Study finds that increasing time children spend outside could reduce their risk of developing eyesight problems.


There are certainly health benefits associated with children spending more time playing outdoors, however a new study published in the Journal of the American Medical Association has reported a reduction in the development of myopia, or near-sightedness, in children who spent more time playing outside.

Researchers set out to determine whether increasing the amount of time children spent outdoors at school would have an effect on the development of myopia. Children in grade one from 12 primary schools located in China were included in the study. The study included 2 study groups; six of the schools added one 40 minute class of outdoor activities to each school day, with parents also encouraged to promote outdoor activity at home, while children at another 6 schools were maintained on their usual activity levels.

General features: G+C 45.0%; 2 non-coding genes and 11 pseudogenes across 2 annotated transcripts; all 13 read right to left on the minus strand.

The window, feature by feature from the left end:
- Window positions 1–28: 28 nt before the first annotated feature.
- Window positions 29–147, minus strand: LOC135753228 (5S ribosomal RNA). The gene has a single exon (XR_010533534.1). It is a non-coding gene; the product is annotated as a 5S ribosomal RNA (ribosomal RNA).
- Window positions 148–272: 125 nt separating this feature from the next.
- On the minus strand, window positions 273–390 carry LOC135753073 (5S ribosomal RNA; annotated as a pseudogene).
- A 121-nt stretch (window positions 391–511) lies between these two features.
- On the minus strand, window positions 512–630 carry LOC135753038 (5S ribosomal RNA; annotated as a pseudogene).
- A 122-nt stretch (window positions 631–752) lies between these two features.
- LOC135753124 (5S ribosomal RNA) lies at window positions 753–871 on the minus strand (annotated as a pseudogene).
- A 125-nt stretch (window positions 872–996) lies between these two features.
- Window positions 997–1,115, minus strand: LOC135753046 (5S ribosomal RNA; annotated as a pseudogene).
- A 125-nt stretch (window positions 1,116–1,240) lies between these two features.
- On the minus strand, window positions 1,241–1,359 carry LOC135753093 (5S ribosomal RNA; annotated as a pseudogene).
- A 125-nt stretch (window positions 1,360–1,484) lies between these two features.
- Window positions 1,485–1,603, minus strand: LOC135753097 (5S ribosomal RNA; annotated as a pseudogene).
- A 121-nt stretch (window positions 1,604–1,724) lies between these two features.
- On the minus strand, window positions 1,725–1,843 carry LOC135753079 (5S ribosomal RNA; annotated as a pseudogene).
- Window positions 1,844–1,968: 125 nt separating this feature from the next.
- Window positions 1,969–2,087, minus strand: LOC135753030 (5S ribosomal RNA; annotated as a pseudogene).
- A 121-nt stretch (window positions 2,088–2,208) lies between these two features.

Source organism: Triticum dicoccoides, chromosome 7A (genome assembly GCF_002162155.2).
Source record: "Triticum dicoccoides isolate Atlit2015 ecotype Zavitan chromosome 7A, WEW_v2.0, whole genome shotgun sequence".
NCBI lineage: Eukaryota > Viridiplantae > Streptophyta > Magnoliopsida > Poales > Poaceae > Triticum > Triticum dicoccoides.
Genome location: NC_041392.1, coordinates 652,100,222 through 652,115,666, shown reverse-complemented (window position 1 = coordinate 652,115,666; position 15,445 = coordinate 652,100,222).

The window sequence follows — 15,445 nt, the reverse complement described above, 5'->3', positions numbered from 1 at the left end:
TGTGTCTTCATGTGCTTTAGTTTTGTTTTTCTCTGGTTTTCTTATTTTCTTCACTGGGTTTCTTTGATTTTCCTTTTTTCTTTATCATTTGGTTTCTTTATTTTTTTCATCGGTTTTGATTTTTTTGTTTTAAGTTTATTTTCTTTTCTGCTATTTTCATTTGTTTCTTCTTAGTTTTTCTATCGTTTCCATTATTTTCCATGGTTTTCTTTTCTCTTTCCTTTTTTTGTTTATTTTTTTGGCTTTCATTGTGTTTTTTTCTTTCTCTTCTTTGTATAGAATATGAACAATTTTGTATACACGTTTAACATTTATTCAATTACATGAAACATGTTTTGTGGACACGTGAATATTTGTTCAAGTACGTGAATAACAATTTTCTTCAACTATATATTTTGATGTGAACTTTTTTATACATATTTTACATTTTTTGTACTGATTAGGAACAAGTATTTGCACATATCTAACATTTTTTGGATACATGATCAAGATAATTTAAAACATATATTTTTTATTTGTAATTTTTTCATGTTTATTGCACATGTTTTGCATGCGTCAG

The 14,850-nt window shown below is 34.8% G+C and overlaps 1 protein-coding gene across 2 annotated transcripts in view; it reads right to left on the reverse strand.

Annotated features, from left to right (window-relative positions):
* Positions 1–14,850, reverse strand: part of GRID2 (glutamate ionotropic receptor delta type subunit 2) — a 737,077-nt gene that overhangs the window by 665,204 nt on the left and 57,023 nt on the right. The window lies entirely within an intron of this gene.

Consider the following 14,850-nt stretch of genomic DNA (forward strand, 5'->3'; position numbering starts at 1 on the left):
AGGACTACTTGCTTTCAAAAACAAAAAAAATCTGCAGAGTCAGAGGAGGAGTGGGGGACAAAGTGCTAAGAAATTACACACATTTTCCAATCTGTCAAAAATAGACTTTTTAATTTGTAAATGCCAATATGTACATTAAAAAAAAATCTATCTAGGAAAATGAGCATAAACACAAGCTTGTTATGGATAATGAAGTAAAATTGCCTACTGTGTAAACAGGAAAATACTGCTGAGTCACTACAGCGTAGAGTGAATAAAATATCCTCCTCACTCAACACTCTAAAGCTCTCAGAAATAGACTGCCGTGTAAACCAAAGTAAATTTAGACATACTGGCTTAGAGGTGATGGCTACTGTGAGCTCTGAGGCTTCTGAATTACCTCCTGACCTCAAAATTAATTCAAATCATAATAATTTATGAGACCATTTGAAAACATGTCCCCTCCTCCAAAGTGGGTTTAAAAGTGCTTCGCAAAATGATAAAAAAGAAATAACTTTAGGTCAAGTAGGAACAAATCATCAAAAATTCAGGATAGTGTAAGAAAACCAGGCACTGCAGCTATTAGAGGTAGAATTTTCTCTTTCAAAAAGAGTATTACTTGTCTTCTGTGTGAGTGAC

The study reported that 30.4% of children who spent increased time outside went on to develop myopia, compared to 39.5% of children who did not change their pattern of outdoor activity. The authors conclude that amongst this group of children, increasing outdoor activity by 40 minutes per day reduced the rate of developing myopia within the following 3 years. The authors suggest that the study provides enough evidence to justify further, long-term study into the role outdoor play has on children’s eyesight.


Mingguang He, Fan Xiang, Yangfa Zeng, Jincheng Mai, Qianyun Chen, Jian Zhang, Wayne Smith, MD, Kathryn Rose, Ian G. Morgan.“Effect of Time Spent Outdoors at School on the Development of Myopia Among Children in China : A Randomized Clinical Trial” JAMA. 2015;314(11):1142-1148. doi:10.1001/jama.2015.10803.







Written by Deborah Tallarigo, PhD

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